The earnest truth-seeker who approaches Christian Science with open mind, and who has perhaps been healed thereby, looks at times for what he does not find and finds what he is not seeking. In the ethics of Christian Science he sees perfection, and he looks for perfection in its adherents. In his ardent thought he invests the Scientists with robes that should show the radiance of sunlight, and is dismayed sometimes to find them stained with clay and dingy with dust. He may thus be tempted to confound Christian Science with the Christian Scientist, and to condemn the latter because he is not the complete embodiment of the former.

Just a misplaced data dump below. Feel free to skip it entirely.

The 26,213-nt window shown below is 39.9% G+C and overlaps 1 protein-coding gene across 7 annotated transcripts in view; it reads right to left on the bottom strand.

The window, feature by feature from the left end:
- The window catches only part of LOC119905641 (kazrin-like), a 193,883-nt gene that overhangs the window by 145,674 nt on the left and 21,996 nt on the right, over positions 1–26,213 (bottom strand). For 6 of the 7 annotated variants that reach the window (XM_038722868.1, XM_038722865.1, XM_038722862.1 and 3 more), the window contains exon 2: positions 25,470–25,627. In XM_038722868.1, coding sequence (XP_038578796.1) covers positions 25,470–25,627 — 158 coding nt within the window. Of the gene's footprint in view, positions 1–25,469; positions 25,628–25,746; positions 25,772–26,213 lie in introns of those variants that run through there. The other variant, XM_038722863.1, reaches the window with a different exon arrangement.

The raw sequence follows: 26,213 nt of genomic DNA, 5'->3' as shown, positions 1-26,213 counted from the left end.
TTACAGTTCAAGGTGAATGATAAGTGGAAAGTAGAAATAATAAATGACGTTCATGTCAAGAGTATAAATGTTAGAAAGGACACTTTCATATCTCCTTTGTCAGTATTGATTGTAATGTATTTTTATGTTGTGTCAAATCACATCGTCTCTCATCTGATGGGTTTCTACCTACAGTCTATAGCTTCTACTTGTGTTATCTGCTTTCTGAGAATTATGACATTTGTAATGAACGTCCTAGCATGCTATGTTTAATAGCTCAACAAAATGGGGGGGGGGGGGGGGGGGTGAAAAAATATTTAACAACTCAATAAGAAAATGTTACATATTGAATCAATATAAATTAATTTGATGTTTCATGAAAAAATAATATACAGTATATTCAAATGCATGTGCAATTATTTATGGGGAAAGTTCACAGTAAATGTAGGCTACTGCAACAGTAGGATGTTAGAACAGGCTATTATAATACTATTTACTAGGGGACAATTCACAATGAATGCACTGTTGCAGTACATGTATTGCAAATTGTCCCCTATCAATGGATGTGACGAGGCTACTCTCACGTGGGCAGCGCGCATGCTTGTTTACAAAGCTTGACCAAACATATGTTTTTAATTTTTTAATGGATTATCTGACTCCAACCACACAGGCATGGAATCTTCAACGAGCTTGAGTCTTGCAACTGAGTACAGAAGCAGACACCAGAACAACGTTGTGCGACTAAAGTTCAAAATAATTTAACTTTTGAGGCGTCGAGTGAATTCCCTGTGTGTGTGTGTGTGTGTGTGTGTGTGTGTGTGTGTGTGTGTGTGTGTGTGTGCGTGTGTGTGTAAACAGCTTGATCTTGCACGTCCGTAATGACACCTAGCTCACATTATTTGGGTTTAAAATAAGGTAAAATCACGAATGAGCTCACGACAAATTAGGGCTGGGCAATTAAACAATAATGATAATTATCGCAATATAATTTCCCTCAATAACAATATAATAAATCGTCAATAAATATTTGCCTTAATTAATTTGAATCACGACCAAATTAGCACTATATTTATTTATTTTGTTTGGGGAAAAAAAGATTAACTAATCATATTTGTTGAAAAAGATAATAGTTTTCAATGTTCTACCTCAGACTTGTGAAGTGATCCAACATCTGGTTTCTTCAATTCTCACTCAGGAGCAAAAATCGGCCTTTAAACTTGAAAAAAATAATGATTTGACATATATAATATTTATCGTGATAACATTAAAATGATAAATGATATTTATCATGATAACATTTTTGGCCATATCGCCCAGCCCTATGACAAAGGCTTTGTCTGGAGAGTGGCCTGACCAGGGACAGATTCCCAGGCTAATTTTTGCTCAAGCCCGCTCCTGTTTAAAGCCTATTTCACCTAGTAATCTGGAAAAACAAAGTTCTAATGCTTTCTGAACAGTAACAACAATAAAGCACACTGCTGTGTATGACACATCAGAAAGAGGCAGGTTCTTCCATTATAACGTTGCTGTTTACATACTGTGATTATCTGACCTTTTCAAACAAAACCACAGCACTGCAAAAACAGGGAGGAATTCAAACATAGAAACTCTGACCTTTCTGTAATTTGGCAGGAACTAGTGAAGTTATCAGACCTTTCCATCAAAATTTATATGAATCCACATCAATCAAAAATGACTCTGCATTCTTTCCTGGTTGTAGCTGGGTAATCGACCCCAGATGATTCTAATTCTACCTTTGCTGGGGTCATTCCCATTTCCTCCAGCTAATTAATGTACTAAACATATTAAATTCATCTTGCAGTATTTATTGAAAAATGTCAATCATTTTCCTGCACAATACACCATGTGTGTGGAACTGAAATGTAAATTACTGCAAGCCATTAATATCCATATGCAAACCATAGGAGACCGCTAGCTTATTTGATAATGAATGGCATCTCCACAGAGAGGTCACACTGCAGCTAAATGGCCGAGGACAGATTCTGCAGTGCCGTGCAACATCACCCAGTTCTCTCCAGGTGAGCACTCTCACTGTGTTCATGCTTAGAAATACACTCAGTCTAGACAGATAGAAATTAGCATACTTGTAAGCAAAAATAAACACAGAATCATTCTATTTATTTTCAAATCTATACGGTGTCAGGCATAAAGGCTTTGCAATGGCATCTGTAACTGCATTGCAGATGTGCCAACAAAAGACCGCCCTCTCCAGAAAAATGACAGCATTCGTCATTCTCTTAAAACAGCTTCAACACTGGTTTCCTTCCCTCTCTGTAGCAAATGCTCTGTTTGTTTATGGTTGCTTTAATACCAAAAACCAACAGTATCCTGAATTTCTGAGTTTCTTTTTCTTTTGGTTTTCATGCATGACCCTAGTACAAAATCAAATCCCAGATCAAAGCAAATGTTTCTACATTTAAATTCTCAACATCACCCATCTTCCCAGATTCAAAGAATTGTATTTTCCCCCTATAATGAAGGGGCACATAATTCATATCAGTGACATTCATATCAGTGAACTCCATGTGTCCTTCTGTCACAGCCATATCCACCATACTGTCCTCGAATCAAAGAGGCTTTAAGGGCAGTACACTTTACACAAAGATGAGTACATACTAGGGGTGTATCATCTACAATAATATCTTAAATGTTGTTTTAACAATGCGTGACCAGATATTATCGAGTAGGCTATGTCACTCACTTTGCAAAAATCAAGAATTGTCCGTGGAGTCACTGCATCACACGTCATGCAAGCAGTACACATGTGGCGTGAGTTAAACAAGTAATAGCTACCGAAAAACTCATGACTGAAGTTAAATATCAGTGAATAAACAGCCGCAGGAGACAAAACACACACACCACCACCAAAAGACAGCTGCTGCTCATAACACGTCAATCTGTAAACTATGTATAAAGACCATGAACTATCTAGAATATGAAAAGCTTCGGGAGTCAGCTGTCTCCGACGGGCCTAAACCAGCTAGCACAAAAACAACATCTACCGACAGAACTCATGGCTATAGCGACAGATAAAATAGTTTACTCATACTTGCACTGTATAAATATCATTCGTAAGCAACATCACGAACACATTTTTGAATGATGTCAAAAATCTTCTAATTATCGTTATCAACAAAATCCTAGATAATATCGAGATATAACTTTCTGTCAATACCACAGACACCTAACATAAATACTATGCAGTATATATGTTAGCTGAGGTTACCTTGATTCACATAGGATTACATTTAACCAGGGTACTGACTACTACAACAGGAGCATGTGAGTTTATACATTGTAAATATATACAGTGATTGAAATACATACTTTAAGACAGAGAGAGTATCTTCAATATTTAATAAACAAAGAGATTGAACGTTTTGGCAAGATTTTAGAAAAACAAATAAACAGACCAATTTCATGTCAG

Particularly is the zealous beginner disquieted when he finds an absence of ideal unity and love among Christian Scientists; when he hears complaint of lack from one who freely speaks of the unlimited bounty of Truth, available for all. The steadfastness of his faith may be seriously tested if he finds the church of his adoption, as he may have already found its individual members, a long way removed, in its demonstrations, from the ideal presented in its manual of government. But in due time he awakens to the fact that it is not merely truth professed, but truth practised which makes a Christian Scientist worthy of the name. Then, if he is wise and true as well as zealous, he finds in each shortcoming on the part of others, a spur to better work on his own part. As he learns that the place of conquest over every error is right in his own consciousness, he becomes less concerned about the faults of others and more about his own.

March 27, 1909

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